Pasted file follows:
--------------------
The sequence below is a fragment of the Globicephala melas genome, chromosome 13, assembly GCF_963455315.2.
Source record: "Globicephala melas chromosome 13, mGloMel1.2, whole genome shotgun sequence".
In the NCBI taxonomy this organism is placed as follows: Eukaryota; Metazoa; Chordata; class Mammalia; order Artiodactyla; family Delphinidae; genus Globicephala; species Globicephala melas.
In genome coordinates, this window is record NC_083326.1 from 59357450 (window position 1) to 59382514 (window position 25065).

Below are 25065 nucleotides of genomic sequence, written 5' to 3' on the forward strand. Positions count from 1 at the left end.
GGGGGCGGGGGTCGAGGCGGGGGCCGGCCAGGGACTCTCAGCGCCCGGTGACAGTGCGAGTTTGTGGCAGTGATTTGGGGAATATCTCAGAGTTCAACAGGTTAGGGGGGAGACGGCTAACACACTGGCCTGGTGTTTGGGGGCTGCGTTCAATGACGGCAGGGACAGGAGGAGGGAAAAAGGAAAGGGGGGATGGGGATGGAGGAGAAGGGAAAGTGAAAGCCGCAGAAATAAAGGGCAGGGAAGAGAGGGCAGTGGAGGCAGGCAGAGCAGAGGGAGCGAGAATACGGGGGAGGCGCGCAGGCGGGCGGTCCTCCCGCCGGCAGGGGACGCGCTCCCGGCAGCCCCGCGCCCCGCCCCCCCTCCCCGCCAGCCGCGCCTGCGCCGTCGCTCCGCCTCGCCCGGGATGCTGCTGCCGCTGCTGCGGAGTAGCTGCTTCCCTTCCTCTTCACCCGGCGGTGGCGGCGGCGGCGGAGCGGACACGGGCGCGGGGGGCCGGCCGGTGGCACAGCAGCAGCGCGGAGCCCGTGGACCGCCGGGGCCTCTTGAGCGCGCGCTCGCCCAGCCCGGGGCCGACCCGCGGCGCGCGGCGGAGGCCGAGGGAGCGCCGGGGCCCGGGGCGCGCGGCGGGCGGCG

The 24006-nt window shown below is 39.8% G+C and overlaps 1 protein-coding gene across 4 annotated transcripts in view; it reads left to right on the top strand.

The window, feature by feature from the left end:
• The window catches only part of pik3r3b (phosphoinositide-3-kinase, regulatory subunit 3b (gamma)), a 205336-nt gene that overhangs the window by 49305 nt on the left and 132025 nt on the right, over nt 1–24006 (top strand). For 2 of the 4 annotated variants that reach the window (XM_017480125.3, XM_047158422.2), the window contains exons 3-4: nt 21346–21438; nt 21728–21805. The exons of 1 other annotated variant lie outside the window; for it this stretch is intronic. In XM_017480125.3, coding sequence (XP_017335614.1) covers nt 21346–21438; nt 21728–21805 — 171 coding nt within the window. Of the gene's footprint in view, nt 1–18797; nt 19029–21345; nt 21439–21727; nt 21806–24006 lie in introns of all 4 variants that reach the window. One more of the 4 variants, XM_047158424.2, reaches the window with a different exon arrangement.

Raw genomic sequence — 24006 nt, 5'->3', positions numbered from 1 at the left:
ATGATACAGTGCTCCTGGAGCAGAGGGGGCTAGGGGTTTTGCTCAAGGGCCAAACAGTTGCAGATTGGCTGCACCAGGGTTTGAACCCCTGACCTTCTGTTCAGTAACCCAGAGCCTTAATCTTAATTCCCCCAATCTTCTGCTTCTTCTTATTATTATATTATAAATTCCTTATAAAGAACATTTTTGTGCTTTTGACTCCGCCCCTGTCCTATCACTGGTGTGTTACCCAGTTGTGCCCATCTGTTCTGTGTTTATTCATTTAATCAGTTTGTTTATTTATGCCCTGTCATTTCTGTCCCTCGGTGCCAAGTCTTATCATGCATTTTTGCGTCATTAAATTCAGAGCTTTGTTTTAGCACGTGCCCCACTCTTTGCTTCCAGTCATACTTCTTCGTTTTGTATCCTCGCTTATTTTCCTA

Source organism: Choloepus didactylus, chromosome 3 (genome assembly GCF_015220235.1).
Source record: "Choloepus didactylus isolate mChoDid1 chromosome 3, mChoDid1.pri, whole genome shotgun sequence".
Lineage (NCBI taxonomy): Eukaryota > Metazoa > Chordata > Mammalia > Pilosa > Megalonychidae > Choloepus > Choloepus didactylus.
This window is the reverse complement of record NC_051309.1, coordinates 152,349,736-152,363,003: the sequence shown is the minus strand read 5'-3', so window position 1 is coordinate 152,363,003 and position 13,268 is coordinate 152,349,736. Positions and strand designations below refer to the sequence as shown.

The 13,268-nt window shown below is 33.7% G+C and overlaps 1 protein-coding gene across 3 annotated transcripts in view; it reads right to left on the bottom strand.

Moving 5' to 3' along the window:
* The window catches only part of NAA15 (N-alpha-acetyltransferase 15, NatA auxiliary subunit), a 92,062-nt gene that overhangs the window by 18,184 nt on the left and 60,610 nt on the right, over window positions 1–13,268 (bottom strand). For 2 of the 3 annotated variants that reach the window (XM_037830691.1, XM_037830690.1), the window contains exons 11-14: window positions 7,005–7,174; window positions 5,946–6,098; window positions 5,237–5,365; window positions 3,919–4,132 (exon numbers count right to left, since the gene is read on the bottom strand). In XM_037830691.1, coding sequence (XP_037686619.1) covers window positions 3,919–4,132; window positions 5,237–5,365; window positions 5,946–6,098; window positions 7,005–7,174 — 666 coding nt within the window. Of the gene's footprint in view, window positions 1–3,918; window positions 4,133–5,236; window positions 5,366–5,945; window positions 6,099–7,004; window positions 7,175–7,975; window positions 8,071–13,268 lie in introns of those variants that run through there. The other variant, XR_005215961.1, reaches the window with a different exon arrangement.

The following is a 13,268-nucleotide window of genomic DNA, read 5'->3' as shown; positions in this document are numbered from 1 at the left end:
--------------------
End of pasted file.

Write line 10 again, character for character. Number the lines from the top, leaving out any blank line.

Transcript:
Raw genomic sequence — 24006 nt, 5'->3', positions numbered from 1 at the left: